The Scoop on Respiratory Therapists

With the population growing and the "baby boomers" retiring we have more and more need for specialized health care in America.

One of these specialties is Respiratory Therapy. Respiratory Therapists work with folks on their breathing and service all different demographics and work with all sorts of different medical professionals. 23,000 jobs are expected to be created in this field alone between 2006 and 2016. That's not bad odds when you're looking to get into a medical profession.

What in the World Does a Respiratory Therapist Do?

Respiratory Therapists (or Respiratory Care Practitioners) work with patients who have problems with their lungs, lung capacity and overall breathing. If you were working as a Respiratory Therapist your job would include testing and treating a wide variety of cases and use a wide variety of methods. You may need your patient to breathe into a machine to measure their lung capacity or you may need to read over blood test results to see how much oxygen is in the patient's blood.

You would also be responsible for providing therapies that help the patient breathe more effectively AND for counseling them on how to do the treatments you recommend at home. After treatment you would also be charged with keeping up with a patient's records and monitoring their progress. Occasionally you would consult with a Doctor who has sent a patient to you, but typically you are doing all the work on your end.

After treatment you would be responsible for keeping up your equipment and making sure that all your patients are accounted for on a daily basis (usually this requires a lot of time on your feet.)

What Kind of Training do I need (A.K.A. - Will I have to go to School?)

Training for a career in Respiratory Therapy can take many routes. You may want to go to college (because you promised your Auntie Sue) and get a Bachelor's Degree (4 years) in Respiratory Therapy. You may not have that much time so you could get an Associate's Degree in Respiratory therapy from a college or vocational school. Some hospitals and large health clinics also provide this type of training on site.

Once you have gotten your schooling you will need to be licensed in your state to practice as a respiratory therapist. (You're also required to have current CPR training.) Typically, getting a license from the State Medical Board means that you must pass a written exam and a "skills" test to prove that you know what you're doing. After passing the tests you receive your license and you're ready to go.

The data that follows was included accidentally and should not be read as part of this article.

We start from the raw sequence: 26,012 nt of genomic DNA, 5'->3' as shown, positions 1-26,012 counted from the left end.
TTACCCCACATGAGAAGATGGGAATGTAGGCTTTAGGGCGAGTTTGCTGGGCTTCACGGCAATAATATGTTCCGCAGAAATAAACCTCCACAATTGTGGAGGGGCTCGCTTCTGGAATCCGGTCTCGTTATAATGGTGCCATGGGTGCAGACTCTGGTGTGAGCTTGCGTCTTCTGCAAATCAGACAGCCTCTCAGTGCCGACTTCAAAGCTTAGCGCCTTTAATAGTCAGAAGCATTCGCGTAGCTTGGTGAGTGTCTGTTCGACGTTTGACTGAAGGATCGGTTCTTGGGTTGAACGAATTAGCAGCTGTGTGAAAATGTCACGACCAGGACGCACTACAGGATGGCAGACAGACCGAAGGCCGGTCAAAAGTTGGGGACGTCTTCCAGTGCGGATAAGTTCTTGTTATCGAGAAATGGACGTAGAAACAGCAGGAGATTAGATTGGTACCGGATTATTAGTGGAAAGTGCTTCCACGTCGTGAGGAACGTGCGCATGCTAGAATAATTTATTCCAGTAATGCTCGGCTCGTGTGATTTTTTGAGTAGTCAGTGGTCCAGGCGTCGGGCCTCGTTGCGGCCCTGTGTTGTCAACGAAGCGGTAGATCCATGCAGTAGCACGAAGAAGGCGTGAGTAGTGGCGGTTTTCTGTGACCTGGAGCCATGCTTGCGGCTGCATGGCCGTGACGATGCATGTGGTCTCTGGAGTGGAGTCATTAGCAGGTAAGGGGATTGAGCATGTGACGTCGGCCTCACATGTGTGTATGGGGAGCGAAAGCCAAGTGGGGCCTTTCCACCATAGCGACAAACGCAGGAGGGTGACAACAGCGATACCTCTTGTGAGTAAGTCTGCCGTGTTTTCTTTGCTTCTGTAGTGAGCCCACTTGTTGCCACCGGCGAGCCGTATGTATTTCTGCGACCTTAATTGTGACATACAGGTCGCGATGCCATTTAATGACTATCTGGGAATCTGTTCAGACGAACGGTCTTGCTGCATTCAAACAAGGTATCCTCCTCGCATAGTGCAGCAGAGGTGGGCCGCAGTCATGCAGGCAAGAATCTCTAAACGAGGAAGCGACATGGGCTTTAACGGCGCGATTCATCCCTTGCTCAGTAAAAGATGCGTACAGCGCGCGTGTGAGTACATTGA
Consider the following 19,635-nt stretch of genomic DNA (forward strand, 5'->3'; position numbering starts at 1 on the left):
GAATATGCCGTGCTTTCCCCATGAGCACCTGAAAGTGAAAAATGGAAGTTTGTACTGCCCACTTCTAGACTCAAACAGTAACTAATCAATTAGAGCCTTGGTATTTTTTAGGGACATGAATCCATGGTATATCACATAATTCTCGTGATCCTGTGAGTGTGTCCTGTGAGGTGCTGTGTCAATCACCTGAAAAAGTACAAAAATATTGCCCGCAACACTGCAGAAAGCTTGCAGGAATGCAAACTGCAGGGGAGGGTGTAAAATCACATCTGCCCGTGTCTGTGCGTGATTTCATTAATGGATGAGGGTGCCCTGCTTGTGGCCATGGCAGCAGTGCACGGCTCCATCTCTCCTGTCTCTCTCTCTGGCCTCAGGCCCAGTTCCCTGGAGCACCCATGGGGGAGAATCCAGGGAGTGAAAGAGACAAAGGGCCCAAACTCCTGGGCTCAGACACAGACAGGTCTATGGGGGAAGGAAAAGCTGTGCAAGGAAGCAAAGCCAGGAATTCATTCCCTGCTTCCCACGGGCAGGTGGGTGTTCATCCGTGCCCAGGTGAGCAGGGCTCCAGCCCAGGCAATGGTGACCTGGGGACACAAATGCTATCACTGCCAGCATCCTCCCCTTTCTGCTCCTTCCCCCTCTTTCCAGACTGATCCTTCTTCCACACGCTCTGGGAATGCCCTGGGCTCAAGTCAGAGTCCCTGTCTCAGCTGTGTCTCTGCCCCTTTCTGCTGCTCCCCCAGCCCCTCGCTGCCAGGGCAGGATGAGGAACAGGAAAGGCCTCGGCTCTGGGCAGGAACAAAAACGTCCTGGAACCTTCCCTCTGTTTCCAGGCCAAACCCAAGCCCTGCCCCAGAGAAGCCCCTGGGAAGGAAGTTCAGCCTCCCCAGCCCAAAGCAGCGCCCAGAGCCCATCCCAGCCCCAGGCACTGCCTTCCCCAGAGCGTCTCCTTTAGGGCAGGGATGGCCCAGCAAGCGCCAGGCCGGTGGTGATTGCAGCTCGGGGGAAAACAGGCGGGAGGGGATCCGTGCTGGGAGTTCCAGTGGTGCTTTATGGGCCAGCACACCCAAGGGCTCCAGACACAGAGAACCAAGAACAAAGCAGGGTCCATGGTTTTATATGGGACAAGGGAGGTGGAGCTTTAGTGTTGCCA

The National Board for Respiratory Care (NBRC) also provides "certification" programs that can make you a more desirable applicant. Becoming a CRT (certified Respiratory Therapist) or an RRT (Registered Respiratory Therapist) looks even better on your resume when you go looking for a job. These certifications are not required, but they are very helpful when you're looking for work.

How Do I get One of These Jobs Anyways?

79% of Respiratory Therapists work in Hospitals, so it's a safe bet that you should start your job search at a hospital. However, nursing homes need Respiratory Therapists for their patients. Large health clinics may need Therapists and even some Doctor's offices may want to keep a Respiratory Therapist on hand instead of sending their patients to the hospital all the time.

If you wanted a better chance to choose your own hours and work at your own pace you could basically work for yourself and do therapy for many different people and institutions all at once. This would give you the chance to own your own business (in essence) and to fit your work around your family life. Some smaller areas may not have the need for an "independent" Respiratory Therapist, but in larger metropolitan areas you may have an easier time working for many different people.

Advancement in the profession requires an advanced degree (Master's Degree usually) in Respiratory Therapy. The Master's is required to become a RRT and is also required if you want to become a manager of Therapists or a supervisor in a hospital. Sometimes you could take that Master's Degree and use it to get into respiratory research or even to teach respiratory therapy at a medical school or college. The bottom line is that you have choices - you don't have to spend your whole career making people blow into a machine.

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Respiratory Therapists Overview

Respiratory Therapist Salary:$52,200
Job Prospects:A-
Education after high school:4 years
# Employed in US:103,870
% Who work Part Time:15%
Physical Difficulty:+ + +
Intellectual Difficulty:+ + +
Emotional Difficulty:+ + +

The Pros of being a Respiratory Therapist

  • The training has many different options
  • You can train quickly if you want
  • There are many different places to find work, but hospitals are stable employers
  • You might be able to work for yourself

The Cons of being a Respiratory Therapist

  • You may have to work with premature babies (which might be emotionally difficult)
  • This job requires a lot of time on your feet
  • You are doing all the leg work and keeping up with everything with little to no assistance.